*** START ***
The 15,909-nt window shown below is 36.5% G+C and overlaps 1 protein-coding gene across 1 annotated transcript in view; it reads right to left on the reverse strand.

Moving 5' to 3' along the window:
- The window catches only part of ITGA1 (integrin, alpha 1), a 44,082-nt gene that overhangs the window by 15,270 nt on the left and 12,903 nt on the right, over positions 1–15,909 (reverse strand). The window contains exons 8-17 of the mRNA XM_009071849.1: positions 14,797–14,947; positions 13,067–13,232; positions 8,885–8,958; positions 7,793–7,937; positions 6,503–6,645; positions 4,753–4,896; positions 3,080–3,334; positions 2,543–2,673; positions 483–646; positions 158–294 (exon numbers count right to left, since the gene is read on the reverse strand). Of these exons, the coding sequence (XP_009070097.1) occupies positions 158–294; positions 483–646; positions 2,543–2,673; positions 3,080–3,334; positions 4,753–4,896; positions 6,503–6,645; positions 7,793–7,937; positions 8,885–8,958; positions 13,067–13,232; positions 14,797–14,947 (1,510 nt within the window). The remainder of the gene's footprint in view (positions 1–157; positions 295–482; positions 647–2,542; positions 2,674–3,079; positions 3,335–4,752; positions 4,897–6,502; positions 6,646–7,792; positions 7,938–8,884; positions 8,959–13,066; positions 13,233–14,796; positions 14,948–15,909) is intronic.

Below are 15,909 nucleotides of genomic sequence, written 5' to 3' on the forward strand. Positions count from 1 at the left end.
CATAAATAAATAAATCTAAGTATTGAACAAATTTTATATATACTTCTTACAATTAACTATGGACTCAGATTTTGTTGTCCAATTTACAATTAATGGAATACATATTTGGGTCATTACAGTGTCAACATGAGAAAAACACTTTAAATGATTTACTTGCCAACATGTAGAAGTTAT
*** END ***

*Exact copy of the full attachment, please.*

The 15,909-nt window shown below is 36.5% G+C and overlaps 1 protein-coding gene across 1 annotated transcript in view; it reads right to left on the reverse strand.

Moving 5' to 3' along the window:
- The window catches only part of ITGA1 (integrin, alpha 1), a 44,082-nt gene that overhangs the window by 15,270 nt on the left and 12,903 nt on the right, over positions 1–15,909 (reverse strand). The window contains exons 8-17 of the mRNA XM_009071849.1: positions 14,797–14,947; positions 13,067–13,232; positions 8,885–8,958; positions 7,793–7,937; positions 6,503–6,645; positions 4,753–4,896; positions 3,080–3,334; positions 2,543–2,673; positions 483–646; positions 158–294 (exon numbers count right to left, since the gene is read on the reverse strand). Of these exons, the coding sequence (XP_009070097.1) occupies positions 158–294; positions 483–646; positions 2,543–2,673; positions 3,080–3,334; positions 4,753–4,896; positions 6,503–6,645; positions 7,793–7,937; positions 8,885–8,958; positions 13,067–13,232; positions 14,797–14,947 (1,510 nt within the window). The remainder of the gene's footprint in view (positions 1–157; positions 295–482; positions 647–2,542; positions 2,674–3,079; positions 3,335–4,752; positions 4,897–6,502; positions 6,646–7,792; positions 7,938–8,884; positions 8,959–13,066; positions 13,233–14,796; positions 14,948–15,909) is intronic.

Below are 15,909 nucleotides of genomic sequence, written 5' to 3' on the forward strand. Positions count from 1 at the left end.
CATAAATAAATAAATCTAAGTATTGAACAAATTTTATATATACTTCTTACAATTAACTATGGACTCAGATTTTGTTGTCCAATTTACAATTAATGGAATACATATTTGGGTCATTACAGTGTCAACATGAGAAAAACACTTTAAATGATTTACTTGCCAACATGTAGAAGTTAT